The team is also interested in how repeated victimization affects individuals into adulthood. Beginning in May, they have a £3 million grant to follow this same cohort through to age 18, looking not only at their mental health, but also their psychosocial adjustment skills and any stress-related biomarkers.

To date, existing research examining the incidence of bullying among twins has included mainly middle-class families recruited through newspaper advertising. Instead, Moffitt’s team used the U.K’s twin registry to identify a sample group that more accurately reflects the characteristics of children who are most frequently victimized.

“We under-sampled twins born to older mothers who were well educated, well-to-do, and who used fertility treatments, and we oversampled twins born to unwed teenage mothers living in public housing. We wanted to make sure we monitored plenty of kids growing up in poverty and with adverse circumstances,” Moffitt said. “We exceeded beyond our wildest dreams. Many of the kids are in dire conditions. Some moms are opium addicts, and many kids have already been removed from their moms and are in foster care. A number of mothers have already committed suicide, and in many situations the fathers are either absent or in-and-out of jail.”

To assess how children in the study responded to bullying over time, nurses conducted two-hour, in-home visits when the children were ages 5, 7, 10, and 12. They also collected birth weight, breastfeeding history, and vaccine records through a questionnaire at age 2.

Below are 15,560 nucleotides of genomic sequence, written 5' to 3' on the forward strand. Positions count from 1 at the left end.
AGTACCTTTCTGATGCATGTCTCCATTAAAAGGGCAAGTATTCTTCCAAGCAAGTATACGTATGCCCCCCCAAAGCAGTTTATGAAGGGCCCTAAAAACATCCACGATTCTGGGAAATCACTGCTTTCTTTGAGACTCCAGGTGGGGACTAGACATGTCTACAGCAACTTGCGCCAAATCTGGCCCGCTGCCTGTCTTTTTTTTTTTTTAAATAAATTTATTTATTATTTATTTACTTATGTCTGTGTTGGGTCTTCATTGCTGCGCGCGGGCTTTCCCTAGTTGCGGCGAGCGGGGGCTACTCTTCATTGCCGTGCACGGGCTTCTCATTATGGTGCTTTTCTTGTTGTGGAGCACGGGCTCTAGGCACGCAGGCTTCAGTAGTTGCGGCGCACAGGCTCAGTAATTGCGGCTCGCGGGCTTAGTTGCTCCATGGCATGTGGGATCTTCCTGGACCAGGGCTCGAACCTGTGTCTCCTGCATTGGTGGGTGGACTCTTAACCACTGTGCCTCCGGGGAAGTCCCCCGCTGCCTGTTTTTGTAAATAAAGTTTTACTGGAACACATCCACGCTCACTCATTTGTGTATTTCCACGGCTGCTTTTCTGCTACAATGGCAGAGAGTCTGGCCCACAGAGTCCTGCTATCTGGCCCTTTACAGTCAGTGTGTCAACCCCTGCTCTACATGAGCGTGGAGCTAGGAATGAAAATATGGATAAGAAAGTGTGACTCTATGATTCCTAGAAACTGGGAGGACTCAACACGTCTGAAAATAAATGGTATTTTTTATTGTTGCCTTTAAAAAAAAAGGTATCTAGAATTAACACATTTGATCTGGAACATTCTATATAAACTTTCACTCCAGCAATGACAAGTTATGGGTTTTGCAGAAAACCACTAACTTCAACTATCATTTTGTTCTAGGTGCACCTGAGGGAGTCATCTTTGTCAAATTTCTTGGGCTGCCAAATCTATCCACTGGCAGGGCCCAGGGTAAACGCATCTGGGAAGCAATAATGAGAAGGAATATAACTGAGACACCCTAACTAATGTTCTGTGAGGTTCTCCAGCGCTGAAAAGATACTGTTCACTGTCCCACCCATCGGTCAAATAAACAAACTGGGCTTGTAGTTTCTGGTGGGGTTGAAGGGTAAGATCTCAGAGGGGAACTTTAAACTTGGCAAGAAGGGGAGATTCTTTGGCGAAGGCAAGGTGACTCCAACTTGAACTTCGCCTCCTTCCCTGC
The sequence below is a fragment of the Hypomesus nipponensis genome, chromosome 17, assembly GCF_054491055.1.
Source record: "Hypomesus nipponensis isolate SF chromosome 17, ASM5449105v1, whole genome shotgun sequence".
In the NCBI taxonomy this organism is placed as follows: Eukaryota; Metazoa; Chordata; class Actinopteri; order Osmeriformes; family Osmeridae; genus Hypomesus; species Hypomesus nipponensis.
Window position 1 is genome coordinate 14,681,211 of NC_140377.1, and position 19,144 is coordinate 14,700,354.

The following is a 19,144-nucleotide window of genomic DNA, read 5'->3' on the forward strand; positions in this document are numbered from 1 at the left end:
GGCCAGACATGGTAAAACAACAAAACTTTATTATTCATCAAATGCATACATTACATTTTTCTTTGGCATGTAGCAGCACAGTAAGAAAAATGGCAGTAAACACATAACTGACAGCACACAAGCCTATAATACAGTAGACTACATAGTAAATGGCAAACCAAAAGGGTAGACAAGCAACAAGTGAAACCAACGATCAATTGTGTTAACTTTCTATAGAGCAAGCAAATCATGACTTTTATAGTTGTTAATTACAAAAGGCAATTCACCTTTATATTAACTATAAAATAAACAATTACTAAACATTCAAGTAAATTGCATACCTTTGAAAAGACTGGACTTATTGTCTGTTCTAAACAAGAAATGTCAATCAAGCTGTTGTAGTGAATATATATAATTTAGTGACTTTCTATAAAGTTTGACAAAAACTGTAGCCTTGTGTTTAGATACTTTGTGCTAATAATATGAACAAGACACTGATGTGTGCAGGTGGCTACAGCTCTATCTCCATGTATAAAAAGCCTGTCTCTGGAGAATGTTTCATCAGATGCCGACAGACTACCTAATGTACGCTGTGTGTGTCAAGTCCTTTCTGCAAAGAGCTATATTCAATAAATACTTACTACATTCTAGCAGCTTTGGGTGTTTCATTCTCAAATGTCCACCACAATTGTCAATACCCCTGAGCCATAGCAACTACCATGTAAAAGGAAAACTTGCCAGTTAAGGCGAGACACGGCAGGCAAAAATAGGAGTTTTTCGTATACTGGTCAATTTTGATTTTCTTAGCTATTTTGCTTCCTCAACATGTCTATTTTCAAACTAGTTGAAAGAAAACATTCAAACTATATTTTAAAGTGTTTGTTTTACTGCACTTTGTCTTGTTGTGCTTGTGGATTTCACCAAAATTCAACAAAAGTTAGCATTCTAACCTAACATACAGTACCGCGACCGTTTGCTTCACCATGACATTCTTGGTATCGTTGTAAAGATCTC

The nurses observed mother-and-child interactions during each visit and used two puppy puppets – Iggy and Ziggy – to ask the child questions designed to discover whether the child has been victimized. For example, one puppet asked, “Sometimes bigger boys make me cry. Do bigger boys sometimes make you cry?” Children either answered verbally or touched the puppet with which they identified. Other games pinpointed whether the child could view situations from another’s point-of-view.

In addition, 100 families participated in a laboratory study that measured the twins’ levels of the stress hormone cortisol during an oral math quiz and discussion of their most recent traumatic event. Results revealed that children who hadn’t been bullied experienced an initial cortisol spike, but levels normalized within 45 minutes. However, bullied children didn’t have as high a cortisol rise, but the stress hormone lingered in their bloodstream beyond 45 minutes.

“This result shows bullied children are primed for bad things to happen to them. They just don’t bounce back,” Moffitt said. “That’s the kind of biological change to the stress hormone system than could have a long-lasting effect.”

The child’s emotional state wasn’t the nurse’s only focus, though. They also monitored and took notes on how the mother talked about her child. They focused on the mother’s tone of voice rather than what she said – for example, did she call the child “a pain” in a warm voice or with disdain? This collected data was coded and helped the team identify children who were less likely to have supportive, close relationships with their mother, putting them at greater risk for victimization.